Only a true leader can turn an age-old adage on its head. While actions are thought to speak louder than words, Natasha S. Alford ’08 has proven the power of words to spur action.
Growing up, Alford attended an inner-city high school in Syracuse, N.Y. where she became known for achievements in oratory competition. Unable to find a formal outlet at Harvard for her love of language, she decided to instead use her speech-making skills to help give voice to the causes she cares about.
One of the inaugural interns at the Women’s Center, Alford has worked to create a sense of solidarity within the female community. She started the now-annual Naked Ladies’ Brunch and has tried to create a sense of unity for Harvard women. Feeling a disconnect between the female community and Harvard as a whole, Alford decided to create Amplify magazine, a journal about gender issues, of which she is the editor-in-chief.
Alford has also been active in the black community at Harvard. She is a member of BlackCAST and has been both a staff member and a model for Eleganza. Last year, as president of the Association of Black Harvard Women (ABHW), Alford worked to restructure the organization, revamping its high school mentorship program, organizing a career panel, and speaking at the annual Martin Luther King, Jr. celebration at Memorial Church. Amara A. Omeokwe ’08, former vice president of ABHW, was impressed by Alford’s commitment and leadership abilities: “She’s very visionary. Whenever she undertakes a project, she really thinks big and tries to do things differently...she’s very passionate about affecting the community that she’s a part of.”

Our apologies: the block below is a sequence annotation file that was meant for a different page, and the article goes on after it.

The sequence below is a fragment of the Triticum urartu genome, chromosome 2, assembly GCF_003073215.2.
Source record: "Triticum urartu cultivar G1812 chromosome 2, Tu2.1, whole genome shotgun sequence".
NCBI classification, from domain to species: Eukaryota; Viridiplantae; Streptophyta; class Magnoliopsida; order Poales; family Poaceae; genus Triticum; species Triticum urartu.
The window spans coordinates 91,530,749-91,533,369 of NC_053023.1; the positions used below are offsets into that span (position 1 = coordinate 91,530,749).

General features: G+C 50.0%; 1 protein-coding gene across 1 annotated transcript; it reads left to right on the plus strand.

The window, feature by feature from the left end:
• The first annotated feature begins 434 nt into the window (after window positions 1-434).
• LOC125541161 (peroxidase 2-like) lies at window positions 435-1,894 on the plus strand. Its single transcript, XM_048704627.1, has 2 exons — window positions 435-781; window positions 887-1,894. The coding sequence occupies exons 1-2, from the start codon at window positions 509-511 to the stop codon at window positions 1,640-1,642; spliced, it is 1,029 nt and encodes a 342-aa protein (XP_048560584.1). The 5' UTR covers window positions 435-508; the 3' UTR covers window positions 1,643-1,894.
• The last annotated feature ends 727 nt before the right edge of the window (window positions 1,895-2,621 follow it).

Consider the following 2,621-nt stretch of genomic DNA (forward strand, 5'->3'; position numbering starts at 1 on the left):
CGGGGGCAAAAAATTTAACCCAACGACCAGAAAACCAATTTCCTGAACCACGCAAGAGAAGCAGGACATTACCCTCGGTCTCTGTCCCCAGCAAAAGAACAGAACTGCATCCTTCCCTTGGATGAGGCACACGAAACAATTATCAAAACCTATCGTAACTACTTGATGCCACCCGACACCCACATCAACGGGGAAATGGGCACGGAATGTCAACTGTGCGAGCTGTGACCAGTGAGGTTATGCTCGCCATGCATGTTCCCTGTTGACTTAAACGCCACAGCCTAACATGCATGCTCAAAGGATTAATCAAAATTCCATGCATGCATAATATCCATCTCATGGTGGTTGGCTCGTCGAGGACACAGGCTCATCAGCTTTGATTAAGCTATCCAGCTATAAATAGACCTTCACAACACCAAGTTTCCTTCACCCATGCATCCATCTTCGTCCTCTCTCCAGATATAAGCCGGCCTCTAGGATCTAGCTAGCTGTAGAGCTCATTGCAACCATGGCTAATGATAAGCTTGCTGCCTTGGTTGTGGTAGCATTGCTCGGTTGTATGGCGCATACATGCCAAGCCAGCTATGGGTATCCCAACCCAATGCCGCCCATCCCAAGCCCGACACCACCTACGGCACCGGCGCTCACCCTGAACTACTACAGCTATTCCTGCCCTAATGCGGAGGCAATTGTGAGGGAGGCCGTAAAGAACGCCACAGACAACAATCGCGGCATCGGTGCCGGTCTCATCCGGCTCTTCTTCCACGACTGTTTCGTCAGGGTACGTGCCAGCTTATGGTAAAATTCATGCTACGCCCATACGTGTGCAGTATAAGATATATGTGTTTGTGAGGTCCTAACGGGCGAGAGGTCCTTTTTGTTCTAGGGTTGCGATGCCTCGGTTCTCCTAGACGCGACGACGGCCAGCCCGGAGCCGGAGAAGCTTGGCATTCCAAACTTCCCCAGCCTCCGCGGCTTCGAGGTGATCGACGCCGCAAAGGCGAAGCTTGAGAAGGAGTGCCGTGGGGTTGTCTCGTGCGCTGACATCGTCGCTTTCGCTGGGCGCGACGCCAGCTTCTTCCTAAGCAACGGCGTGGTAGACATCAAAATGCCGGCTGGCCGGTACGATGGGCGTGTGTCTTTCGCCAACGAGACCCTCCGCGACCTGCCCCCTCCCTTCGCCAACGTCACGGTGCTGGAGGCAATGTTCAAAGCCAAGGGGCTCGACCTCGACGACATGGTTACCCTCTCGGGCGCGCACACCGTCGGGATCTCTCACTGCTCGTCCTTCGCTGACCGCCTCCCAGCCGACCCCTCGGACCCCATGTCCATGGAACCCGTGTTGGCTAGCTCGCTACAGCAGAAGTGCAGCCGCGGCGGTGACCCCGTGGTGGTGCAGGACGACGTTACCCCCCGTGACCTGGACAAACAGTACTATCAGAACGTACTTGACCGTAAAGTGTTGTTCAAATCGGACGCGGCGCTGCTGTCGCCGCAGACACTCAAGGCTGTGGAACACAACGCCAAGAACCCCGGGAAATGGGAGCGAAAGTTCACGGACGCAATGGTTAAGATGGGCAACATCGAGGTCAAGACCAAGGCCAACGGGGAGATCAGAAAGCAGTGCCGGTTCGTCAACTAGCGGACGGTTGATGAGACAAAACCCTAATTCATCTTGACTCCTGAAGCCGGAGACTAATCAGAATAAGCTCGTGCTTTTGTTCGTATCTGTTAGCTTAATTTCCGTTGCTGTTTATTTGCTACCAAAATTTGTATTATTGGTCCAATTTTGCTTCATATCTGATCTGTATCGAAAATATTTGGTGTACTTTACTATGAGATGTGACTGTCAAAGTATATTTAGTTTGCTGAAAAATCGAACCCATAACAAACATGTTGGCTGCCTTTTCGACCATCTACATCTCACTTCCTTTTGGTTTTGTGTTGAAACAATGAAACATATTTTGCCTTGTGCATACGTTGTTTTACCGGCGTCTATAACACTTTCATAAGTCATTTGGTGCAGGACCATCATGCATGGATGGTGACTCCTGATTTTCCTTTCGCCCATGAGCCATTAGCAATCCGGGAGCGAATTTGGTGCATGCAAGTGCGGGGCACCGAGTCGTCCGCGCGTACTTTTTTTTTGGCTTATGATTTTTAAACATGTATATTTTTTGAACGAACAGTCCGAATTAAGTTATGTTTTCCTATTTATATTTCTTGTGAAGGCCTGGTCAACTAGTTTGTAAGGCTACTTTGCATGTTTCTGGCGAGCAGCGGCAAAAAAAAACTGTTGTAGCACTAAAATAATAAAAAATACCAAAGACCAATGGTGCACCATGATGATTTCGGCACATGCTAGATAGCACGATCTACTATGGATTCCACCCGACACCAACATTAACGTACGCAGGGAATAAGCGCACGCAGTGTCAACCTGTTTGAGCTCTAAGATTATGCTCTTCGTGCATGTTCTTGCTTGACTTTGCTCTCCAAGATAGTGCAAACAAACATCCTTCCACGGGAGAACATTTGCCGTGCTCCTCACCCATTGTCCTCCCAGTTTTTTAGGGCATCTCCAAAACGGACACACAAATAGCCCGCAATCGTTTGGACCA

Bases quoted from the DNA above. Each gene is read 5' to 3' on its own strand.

Alford’s involvement in Harvard life has not always been idyllic. In her junior year, Alford was brutally hazed by an off-campus Greek organization. True to form, she refused to stay silent and eventually wrote an op-ed in The Crimson about her experience.
Despite being diagnosed last year with idiopathic thrombocytopenic purpura, a rare blood disorder involving low platelet counts, Alford refused to take time off from school. Instead, she added weekly chemotherapy infusions to her schedule of thesis writing, job hunting, and extracurricular commitments. She is now in remission.
Alford’s cherishes her ability to spur change and influence her peers. “I’m a person who’s always speaking out, always giving my honest opinion—which sometimes gets me into trouble,” Alford says. “That’s who I always want to be: the person at the mic drawing attention to things I think are important.”